When you have a vegetable soup from your garden, it’s just amazing how much flavour is in the vegetables—it’s so good. I also planted a whole row of beets. We had a few issues with some chipmunks—they are really fat in our garden because we feed them very well. They stole all my beets! (laughs) Just mine. Other people didn’t have problems with that.

chipmunk in the garden

A well-fed Sarilia chipmunk

Raspberries were a big thing. My raspberries did very well this year because of the rain. It was really nice to have fruit in the garden. Pretty much everything did quite well. Everybody had a good harvest of peas, beans, carrots, onions, beets, and all the things they planted.

One of our neighbours always plants sunflowers and they’re such a nice addition to the garden too. They’re just such a happy flower and they do so well.

sunflowers blooming

Sunflowers in bloom in Sarilia’s community garden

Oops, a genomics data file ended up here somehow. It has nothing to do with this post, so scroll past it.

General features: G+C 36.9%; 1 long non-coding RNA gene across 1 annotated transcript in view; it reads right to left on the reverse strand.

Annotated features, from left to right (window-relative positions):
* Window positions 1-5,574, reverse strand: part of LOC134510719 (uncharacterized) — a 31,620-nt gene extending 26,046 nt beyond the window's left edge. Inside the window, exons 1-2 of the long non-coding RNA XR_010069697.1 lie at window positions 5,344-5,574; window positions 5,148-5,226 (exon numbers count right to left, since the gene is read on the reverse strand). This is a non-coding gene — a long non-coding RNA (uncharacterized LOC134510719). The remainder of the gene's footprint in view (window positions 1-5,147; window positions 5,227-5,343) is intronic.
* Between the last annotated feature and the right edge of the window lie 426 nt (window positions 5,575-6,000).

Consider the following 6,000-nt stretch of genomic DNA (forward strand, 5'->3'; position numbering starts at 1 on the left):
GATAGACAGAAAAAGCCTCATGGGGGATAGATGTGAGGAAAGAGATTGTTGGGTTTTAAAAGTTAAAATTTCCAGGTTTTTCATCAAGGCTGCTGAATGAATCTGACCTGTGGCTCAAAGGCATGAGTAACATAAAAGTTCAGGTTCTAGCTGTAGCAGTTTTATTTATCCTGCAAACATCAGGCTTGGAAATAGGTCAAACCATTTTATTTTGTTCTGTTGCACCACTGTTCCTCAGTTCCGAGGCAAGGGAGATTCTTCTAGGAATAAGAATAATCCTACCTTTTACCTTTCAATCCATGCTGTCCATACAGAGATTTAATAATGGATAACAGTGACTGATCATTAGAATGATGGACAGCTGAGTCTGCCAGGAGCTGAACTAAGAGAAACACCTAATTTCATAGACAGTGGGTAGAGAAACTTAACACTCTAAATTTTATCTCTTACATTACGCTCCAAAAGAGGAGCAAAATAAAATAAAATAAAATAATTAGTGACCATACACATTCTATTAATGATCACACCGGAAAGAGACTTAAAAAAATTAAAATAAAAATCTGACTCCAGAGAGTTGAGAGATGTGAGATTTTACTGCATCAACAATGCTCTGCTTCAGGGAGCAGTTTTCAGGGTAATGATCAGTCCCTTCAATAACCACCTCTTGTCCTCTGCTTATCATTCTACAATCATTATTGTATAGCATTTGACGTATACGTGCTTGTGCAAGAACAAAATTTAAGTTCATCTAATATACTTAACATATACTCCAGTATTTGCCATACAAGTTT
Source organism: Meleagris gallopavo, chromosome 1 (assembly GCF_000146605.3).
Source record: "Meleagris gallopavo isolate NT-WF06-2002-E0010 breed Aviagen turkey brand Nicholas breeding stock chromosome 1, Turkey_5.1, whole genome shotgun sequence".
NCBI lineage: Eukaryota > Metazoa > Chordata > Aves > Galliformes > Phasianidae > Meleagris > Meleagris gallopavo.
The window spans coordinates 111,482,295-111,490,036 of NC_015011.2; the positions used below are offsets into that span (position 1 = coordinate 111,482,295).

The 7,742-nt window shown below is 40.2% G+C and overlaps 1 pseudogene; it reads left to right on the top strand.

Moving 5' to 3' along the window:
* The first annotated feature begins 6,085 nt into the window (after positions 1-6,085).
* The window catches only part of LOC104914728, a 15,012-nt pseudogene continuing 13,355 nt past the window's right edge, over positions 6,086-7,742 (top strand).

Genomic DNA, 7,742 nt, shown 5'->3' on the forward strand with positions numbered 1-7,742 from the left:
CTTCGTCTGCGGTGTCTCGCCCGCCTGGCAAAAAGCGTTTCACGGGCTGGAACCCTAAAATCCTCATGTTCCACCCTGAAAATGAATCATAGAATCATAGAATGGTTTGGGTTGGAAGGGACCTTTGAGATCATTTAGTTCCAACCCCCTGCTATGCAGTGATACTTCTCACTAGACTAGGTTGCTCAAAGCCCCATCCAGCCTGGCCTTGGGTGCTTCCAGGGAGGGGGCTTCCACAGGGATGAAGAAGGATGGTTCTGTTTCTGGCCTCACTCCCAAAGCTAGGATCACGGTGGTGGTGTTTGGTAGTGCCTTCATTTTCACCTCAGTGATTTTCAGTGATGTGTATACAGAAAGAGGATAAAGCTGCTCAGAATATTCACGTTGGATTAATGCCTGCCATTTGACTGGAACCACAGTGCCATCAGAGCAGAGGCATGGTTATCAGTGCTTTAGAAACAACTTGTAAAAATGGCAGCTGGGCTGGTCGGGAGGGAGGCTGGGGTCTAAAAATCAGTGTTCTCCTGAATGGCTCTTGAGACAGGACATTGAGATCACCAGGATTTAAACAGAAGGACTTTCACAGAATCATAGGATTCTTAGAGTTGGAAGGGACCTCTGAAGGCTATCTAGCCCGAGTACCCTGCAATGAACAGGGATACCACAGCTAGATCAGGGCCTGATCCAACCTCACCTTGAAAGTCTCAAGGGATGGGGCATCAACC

What are some of the benefits of community gardening?
One of the benefits is that a lot of sharing takes place. One of our neighbours had grown an abundant amount of kale. I didn’t know this, but when you pick kale, it grows back. You don’t pick it from the root, so it keeps on giving back, week after week. She had so much more than she could use, and luckily the chipmunks didn’t like the kale, so they stayed away. We tried making so many different things—like salads and kale chips, and I juiced a lot and now I’ve frozen it to use it for smoothies.

We also have some extra room in the garden that nobody has claimed yet, so we grow pumpkins and potatoes, and we share them with our neighbours if there’s extra. And of course zucchini. There’s always more zucchini than we need, but that’s kind of nice.

Have you learned any lessons from your neighbours who you garden alongside?
Always. You’re always learning, because nothing is ever the same. It’s always different from year to year and it’s so interesting to find out what other people are growing that’s working for them.

growing peppersOne of our neighbours plants a lot of garlic, tomatoes, and hot peppers. It’s always interesting to see the different coloured peppers in his garden—from green, orange, yellow, red and even a very dark aubergine colour. I imagine a lot of them are really hot. He’s even grown habaneros (not in our community garden, but at his house). So it’s like a salsa garden where you grow all the ingredients yourself to make an amazing tomato sauce or salsa.